Barry Cowen (FF) said Mr Shatter had been described as a reforming Minister. “You reformed Templemore by closing it,’’ he added.

Eamon Ó Cuív (FF) said the Government was arrogant beyond belief.

Earlier Taoiseach Enda Kenny insisted there was no Garda report on the incident involving Minister for Justice Alan Shatter at a checkpoint when he was an Opposition TD.

Mr Kenny told the Dail this afternoon that it had been confirmed, in a formal letter from the office of the Garda Commissioner to the Department of Justice’s secretary general, confirming there was no report from the garda involved.

“I believe that and I accept that,’’ said Mr Kenny.

The Taoiseach was replying in the Dail this afternoon to Sinn Fein leader Gerry Adams and Fianna Fail justice spokesman Niall Collins.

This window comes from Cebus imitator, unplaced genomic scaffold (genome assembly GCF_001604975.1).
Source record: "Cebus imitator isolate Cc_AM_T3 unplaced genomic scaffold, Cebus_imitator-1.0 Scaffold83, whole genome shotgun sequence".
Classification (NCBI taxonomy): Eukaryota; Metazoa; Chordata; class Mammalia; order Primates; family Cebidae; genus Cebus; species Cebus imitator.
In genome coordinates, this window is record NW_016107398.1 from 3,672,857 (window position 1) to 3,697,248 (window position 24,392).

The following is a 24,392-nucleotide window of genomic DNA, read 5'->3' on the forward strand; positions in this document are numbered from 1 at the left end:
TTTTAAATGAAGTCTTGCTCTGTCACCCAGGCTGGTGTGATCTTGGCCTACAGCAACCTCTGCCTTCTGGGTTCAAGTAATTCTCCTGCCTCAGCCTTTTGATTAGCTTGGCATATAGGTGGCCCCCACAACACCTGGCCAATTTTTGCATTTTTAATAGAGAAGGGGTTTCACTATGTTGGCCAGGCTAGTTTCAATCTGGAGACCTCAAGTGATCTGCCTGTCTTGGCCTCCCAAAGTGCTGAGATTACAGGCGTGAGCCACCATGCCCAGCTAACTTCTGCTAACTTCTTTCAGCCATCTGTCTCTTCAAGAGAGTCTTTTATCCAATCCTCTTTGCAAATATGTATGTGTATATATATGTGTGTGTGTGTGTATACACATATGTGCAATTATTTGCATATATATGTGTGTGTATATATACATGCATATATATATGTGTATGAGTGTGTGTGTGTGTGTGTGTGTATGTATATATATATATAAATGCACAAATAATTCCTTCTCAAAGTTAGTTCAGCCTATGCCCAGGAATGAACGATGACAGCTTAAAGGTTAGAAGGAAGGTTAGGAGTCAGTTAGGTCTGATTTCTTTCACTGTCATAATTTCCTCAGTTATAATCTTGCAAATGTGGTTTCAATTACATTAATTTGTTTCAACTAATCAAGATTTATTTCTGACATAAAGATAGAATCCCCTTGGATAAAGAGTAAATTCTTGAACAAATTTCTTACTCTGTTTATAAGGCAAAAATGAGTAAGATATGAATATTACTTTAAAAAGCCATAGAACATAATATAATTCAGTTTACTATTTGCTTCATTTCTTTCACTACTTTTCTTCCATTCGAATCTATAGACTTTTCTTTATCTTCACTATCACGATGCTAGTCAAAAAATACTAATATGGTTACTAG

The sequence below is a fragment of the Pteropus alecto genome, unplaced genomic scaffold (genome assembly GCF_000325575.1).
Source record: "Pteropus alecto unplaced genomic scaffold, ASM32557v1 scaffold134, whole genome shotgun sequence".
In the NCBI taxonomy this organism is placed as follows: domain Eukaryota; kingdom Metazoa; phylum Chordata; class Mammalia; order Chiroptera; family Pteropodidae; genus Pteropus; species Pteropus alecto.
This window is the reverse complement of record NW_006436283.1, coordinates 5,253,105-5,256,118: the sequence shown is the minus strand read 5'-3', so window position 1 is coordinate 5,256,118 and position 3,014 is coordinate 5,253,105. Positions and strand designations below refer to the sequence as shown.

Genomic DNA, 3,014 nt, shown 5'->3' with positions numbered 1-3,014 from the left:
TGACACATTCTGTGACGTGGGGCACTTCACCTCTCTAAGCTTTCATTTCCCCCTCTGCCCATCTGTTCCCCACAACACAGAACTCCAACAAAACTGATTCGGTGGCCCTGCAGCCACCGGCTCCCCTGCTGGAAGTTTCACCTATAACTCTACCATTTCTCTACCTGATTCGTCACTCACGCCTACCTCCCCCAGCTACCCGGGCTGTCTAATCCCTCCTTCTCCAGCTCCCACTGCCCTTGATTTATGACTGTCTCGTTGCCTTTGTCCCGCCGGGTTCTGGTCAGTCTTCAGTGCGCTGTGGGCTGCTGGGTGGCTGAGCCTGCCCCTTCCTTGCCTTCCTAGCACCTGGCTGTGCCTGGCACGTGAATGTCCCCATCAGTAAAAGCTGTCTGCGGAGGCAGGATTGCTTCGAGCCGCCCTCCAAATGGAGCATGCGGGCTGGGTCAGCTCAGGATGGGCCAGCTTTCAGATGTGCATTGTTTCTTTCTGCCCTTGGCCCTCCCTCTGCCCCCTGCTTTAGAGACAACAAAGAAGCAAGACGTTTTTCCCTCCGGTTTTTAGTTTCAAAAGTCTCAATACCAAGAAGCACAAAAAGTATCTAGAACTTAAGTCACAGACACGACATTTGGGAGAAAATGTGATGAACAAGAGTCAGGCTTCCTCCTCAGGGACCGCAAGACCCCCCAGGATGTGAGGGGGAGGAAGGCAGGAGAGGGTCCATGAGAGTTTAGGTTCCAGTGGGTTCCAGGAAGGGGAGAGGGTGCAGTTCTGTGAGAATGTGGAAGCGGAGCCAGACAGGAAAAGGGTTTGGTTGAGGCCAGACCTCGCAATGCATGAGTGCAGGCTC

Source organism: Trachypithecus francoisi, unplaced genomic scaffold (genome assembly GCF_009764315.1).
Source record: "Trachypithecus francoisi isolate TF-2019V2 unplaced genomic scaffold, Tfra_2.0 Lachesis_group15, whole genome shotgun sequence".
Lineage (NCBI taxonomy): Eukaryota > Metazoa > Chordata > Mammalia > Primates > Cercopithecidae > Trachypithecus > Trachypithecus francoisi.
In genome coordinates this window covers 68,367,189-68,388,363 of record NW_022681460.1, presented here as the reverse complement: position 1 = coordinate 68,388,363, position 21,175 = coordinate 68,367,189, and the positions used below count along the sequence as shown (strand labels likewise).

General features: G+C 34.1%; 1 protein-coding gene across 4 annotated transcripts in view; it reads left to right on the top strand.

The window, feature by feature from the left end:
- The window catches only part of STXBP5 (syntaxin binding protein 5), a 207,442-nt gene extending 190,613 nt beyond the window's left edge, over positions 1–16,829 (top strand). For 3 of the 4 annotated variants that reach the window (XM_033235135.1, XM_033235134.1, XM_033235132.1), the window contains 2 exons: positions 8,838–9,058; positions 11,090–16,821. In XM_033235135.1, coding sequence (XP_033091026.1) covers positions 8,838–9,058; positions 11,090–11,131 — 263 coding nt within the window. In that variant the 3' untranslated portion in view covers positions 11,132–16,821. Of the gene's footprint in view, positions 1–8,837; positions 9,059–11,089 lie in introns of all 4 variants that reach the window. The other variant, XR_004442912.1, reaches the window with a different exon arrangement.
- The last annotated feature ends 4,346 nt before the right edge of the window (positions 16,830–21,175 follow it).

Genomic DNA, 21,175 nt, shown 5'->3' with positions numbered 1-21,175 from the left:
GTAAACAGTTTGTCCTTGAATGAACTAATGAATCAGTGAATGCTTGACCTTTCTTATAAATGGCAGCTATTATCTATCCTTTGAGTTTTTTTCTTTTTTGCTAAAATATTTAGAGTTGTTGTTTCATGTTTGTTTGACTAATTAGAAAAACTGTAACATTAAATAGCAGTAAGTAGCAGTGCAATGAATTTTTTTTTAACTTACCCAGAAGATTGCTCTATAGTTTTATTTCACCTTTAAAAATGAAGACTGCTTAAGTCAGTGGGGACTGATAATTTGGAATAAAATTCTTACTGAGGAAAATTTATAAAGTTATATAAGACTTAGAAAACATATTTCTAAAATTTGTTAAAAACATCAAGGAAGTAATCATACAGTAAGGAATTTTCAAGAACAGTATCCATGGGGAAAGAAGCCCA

Later this evening, the House will debate a Fianna Fail motion of no confidence in Mr Shatter.l

Mr Adams said he accepted what the Taoiseach had said, but he had been advised there had to be a Garda report on a checkpoint. “That is the law,’’ he added.

Mr Collins said Mr Shatter held probably the most sensitive office in Government. Minister Shatter had gone on RTE’s Prime Time and divulged private information given to him by the Garda Commissioner relating to Independent TD Mick Wallace who had been cautioned for using his mobile phone while driving.

“He clearly crossed the line,’’ Mr Collins added.

Mr Kenny said Mr Shatter had apologised for the comment he made on RTE relating to gardai using their discretion in Mr Wallace’s case. Mr Shatter, who suffered from an asthmatic condition, made two attempts to blow into a breath-testing facility at a mandatory checkpoint in Pembroke Street, Dublin.

“I have absolute confidence in the Minister to do his job,’’ the Taoiseach added.